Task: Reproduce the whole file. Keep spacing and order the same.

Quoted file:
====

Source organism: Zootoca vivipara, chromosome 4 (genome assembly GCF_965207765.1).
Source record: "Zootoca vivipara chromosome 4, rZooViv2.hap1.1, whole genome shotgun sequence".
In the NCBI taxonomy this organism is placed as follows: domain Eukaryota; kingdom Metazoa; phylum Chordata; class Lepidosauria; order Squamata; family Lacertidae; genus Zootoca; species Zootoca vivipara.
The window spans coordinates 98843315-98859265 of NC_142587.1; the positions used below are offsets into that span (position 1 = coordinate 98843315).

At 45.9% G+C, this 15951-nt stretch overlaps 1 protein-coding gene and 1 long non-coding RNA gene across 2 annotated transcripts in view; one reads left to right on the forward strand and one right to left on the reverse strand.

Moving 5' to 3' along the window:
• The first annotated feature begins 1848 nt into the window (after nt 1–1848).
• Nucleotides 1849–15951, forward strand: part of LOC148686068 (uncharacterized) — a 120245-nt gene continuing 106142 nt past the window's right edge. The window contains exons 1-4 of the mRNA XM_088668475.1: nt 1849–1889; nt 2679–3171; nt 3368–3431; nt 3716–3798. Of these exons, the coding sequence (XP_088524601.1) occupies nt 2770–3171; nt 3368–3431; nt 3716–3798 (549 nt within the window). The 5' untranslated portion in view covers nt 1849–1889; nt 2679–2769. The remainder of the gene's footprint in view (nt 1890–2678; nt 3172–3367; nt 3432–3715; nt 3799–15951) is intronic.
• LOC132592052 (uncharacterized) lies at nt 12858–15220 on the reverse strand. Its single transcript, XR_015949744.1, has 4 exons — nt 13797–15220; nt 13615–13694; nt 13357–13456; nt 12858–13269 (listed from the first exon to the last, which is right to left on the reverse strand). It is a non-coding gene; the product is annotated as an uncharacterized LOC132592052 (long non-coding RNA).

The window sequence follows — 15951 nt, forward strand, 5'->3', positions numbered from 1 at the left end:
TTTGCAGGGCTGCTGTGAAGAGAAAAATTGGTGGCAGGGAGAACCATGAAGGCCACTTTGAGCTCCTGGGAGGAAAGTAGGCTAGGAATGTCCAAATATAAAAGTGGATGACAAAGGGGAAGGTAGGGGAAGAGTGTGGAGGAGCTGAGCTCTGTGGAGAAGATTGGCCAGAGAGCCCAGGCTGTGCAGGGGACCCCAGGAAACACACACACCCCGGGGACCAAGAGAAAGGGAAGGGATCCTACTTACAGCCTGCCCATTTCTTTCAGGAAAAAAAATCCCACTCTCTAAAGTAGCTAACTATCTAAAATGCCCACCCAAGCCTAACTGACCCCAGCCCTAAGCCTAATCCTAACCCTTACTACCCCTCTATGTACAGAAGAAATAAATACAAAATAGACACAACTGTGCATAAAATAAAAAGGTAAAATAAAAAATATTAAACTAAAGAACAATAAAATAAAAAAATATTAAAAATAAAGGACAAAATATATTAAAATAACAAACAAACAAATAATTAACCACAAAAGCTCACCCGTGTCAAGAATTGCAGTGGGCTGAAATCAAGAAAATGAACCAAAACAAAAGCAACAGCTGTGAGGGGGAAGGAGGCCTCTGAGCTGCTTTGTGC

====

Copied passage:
Source organism: Zootoca vivipara, chromosome 4 (genome assembly GCF_965207765.1).
Source record: "Zootoca vivipara chromosome 4, rZooViv2.hap1.1, whole genome shotgun sequence".
In the NCBI taxonomy this organism is placed as follows: domain Eukaryota; kingdom Metazoa; phylum Chordata; class Lepidosauria; order Squamata; family Lacertidae; genus Zootoca; species Zootoca vivipara.
The window spans coordinates 98843315-98859265 of NC_142587.1; the positions used below are offsets into that span (position 1 = coordinate 98843315).

At 45.9% G+C, this 15951-nt stretch overlaps 1 protein-coding gene and 1 long non-coding RNA gene across 2 annotated transcripts in view; one reads left to right on the forward strand and one right to left on the reverse strand.

Moving 5' to 3' along the window:
• The first annotated feature begins 1848 nt into the window (after nt 1–1848).
• Nucleotides 1849–15951, forward strand: part of LOC148686068 (uncharacterized) — a 120245-nt gene continuing 106142 nt past the window's right edge. The window contains exons 1-4 of the mRNA XM_088668475.1: nt 1849–1889; nt 2679–3171; nt 3368–3431; nt 3716–3798. Of these exons, the coding sequence (XP_088524601.1) occupies nt 2770–3171; nt 3368–3431; nt 3716–3798 (549 nt within the window). The 5' untranslated portion in view covers nt 1849–1889; nt 2679–2769. The remainder of the gene's footprint in view (nt 1890–2678; nt 3172–3367; nt 3432–3715; nt 3799–15951) is intronic.
• LOC132592052 (uncharacterized) lies at nt 12858–15220 on the reverse strand. Its single transcript, XR_015949744.1, has 4 exons — nt 13797–15220; nt 13615–13694; nt 13357–13456; nt 12858–13269 (listed from the first exon to the last, which is right to left on the reverse strand). It is a non-coding gene; the product is annotated as an uncharacterized LOC132592052 (long non-coding RNA).

The window sequence follows — 15951 nt, forward strand, 5'->3', positions numbered from 1 at the left end:
TTTGCAGGGCTGCTGTGAAGAGAAAAATTGGTGGCAGGGAGAACCATGAAGGCCACTTTGAGCTCCTGGGAGGAAAGTAGGCTAGGAATGTCCAAATATAAAAGTGGATGACAAAGGGGAAGGTAGGGGAAGAGTGTGGAGGAGCTGAGCTCTGTGGAGAAGATTGGCCAGAGAGCCCAGGCTGTGCAGGGGACCCCAGGAAACACACACACCCCGGGGACCAAGAGAAAGGGAAGGGATCCTACTTACAGCCTGCCCATTTCTTTCAGGAAAAAAAATCCCACTCTCTAAAGTAGCTAACTATCTAAAATGCCCACCCAAGCCTAACTGACCCCAGCCCTAAGCCTAATCCTAACCCTTACTACCCCTCTATGTACAGAAGAAATAAATACAAAATAGACACAACTGTGCATAAAATAAAAAGGTAAAATAAAAAATATTAAACTAAAGAACAATAAAATAAAAAAATATTAAAAATAAAGGACAAAATATATTAAAATAACAAACAAACAAATAATTAACCACAAAAGCTCACCCGTGTCAAGAATTGCAGTGGGCTGAAATCAAGAAAATGAACCAAAACAAAAGCAACAGCTGTGAGGGGGAAGGAGGCCTCTGAGCTGCTTTGTGC